OMPI Seminar: Chris Dydula and Dave Rogers and tour of Health Canada, Radiation Protection facilites

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Date: 
Thursday, December 15, 2016

Times: 2:00 - 3:00 - Tour of Health Canada facilites, 3:30 - 5:00 pm -  Refreshments start at 3:15 pm.

Location: Room RPB 205 (boardroom), Health Canada, 775 Brookfield Road, Ottawa. Please check in at the front desk.

The tour of Health Canada facilities requires sign up. Please RSVP Lindsay Beaton (lindsay [dot] beatonathc-sc [dot] gc [dot] ca).

Presentations:

1) "Prototyping an x-ray scatter projection imaging system at the Canadian Light Source"
By Chris Dydula, PhD student, Carleton University
Supervisor: Dr. Paul Johns

Abstract: A major challenge in traditional x-ray projection imaging, which utilizes only information from primary photons, is obtaining adequate soft-tissue contrast. We are developing a high soft-tissue contrast x-ray projection imaging technique at the Canadian Light Source synchrotron based on the detection of low-angle scattered photons. In order to acquire scatter images in reasonable times, we have configured a system with multiplexed 3 mm2 rectangular pencil beams at 33.2 keV and with samples moving continuously at 1 cm/s during the scan. A consequence of faster acquisition is an increase in the complexity of the scatter data, requiring additional corrections when reconstructing images.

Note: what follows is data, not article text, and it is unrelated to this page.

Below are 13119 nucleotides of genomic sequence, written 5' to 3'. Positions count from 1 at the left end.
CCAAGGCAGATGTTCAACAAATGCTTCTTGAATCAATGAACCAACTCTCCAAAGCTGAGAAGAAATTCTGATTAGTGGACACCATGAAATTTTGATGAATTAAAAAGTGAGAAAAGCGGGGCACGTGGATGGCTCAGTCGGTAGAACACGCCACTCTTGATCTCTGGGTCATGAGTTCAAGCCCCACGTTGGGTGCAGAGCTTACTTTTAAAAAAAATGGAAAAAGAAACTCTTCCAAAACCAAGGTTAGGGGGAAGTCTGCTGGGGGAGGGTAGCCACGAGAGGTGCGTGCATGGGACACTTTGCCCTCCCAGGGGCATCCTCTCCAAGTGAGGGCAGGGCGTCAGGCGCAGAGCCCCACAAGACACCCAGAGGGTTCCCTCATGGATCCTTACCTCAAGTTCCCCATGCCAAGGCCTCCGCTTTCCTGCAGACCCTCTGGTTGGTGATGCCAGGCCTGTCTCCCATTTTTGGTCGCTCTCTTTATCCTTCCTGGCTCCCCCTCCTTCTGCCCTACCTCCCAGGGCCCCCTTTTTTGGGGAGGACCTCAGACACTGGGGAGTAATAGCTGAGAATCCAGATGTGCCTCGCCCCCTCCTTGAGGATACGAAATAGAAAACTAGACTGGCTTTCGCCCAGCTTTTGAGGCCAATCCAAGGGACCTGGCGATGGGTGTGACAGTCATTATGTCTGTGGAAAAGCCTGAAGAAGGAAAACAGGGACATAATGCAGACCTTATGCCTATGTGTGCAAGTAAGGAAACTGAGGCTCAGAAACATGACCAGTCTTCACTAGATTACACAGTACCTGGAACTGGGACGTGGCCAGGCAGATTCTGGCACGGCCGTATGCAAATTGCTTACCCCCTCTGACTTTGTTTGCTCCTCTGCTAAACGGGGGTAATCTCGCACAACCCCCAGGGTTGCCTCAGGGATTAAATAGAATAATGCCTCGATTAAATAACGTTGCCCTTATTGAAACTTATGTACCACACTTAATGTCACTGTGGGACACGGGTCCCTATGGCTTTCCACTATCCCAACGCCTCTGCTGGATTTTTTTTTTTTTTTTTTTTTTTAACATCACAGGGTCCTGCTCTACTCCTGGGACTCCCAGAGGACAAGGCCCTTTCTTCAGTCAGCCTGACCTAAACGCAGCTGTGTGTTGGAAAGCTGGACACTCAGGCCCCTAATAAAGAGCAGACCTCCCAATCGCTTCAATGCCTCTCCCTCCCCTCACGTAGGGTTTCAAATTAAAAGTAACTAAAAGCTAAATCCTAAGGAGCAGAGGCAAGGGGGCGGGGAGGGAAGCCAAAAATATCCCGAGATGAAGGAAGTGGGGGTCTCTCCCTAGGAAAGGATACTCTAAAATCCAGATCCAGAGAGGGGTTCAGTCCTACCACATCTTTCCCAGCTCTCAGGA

2) "Using Monte Carlo to improve reference dosimetry for low dose rate brachytherapy"
By Dave W. O. Rogers, PhD, Carleton University

Abstract: TLD dosimetry with LiF has been widely used to establish dosimetry parameters for use in brachytherapy, most notably dose rate constants. However almost all of the literature is based on calibrations and factors from the 1980s and/or ignores the fact that the signal per unit dose to the LiF varies substantially with photon energy and/or ignores the fact that the dose to LiF per unit dose to water depends on the details of the seed and shape of the detector. This talk is about using Monte Carlo techniques to overcome these problems and to provide a reanalysis of measured dose rate constants for 24 different seeds. This improves the agreement between the calculated and measured values to within about 1% on average as opposed to the previous disagreement of 5% on average.